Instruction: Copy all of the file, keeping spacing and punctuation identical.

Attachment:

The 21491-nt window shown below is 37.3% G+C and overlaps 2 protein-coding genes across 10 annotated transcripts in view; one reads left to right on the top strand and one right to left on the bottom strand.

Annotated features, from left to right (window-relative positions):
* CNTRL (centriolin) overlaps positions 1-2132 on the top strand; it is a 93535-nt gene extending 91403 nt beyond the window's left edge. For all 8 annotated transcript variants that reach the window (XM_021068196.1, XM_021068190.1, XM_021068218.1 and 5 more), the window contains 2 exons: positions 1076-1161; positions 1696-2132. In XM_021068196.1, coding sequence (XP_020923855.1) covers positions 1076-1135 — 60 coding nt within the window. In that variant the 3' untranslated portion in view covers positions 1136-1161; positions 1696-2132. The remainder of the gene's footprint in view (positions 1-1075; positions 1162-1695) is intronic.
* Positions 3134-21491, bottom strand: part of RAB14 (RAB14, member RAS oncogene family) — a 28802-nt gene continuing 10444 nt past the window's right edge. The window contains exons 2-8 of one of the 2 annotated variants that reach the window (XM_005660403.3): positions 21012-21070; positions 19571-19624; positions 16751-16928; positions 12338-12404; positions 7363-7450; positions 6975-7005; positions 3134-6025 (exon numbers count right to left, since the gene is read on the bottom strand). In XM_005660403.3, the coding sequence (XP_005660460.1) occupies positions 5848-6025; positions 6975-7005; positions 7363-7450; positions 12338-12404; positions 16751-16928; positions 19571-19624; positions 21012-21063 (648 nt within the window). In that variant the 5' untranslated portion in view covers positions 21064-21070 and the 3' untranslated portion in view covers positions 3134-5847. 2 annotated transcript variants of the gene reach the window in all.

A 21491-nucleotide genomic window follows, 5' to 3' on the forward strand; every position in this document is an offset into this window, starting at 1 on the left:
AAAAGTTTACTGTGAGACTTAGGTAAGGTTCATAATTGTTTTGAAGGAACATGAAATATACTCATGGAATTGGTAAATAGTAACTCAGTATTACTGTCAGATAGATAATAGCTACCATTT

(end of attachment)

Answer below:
The 21491-nt window shown below is 37.3% G+C and overlaps 2 protein-coding genes across 10 annotated transcripts in view; one reads left to right on the top strand and one right to left on the bottom strand.

Annotated features, from left to right (window-relative positions):
* CNTRL (centriolin) overlaps positions 1-2132 on the top strand; it is a 93535-nt gene extending 91403 nt beyond the window's left edge. For all 8 annotated transcript variants that reach the window (XM_021068196.1, XM_021068190.1, XM_021068218.1 and 5 more), the window contains 2 exons: positions 1076-1161; positions 1696-2132. In XM_021068196.1, coding sequence (XP_020923855.1) covers positions 1076-1135 — 60 coding nt within the window. In that variant the 3' untranslated portion in view covers positions 1136-1161; positions 1696-2132. The remainder of the gene's footprint in view (positions 1-1075; positions 1162-1695) is intronic.
* Positions 3134-21491, bottom strand: part of RAB14 (RAB14, member RAS oncogene family) — a 28802-nt gene continuing 10444 nt past the window's right edge. The window contains exons 2-8 of one of the 2 annotated variants that reach the window (XM_005660403.3): positions 21012-21070; positions 19571-19624; positions 16751-16928; positions 12338-12404; positions 7363-7450; positions 6975-7005; positions 3134-6025 (exon numbers count right to left, since the gene is read on the bottom strand). In XM_005660403.3, the coding sequence (XP_005660460.1) occupies positions 5848-6025; positions 6975-7005; positions 7363-7450; positions 12338-12404; positions 16751-16928; positions 19571-19624; positions 21012-21063 (648 nt within the window). In that variant the 5' untranslated portion in view covers positions 21064-21070 and the 3' untranslated portion in view covers positions 3134-5847. 2 annotated transcript variants of the gene reach the window in all.

A 21491-nucleotide genomic window follows, 5' to 3' on the forward strand; every position in this document is an offset into this window, starting at 1 on the left:
AAAAGTTTACTGTGAGACTTAGGTAAGGTTCATAATTGTTTTGAAGGAACATGAAATATACTCATGGAATTGGTAAATAGTAACTCAGTATTACTGTCAGATAGATAATAGCTACCATTT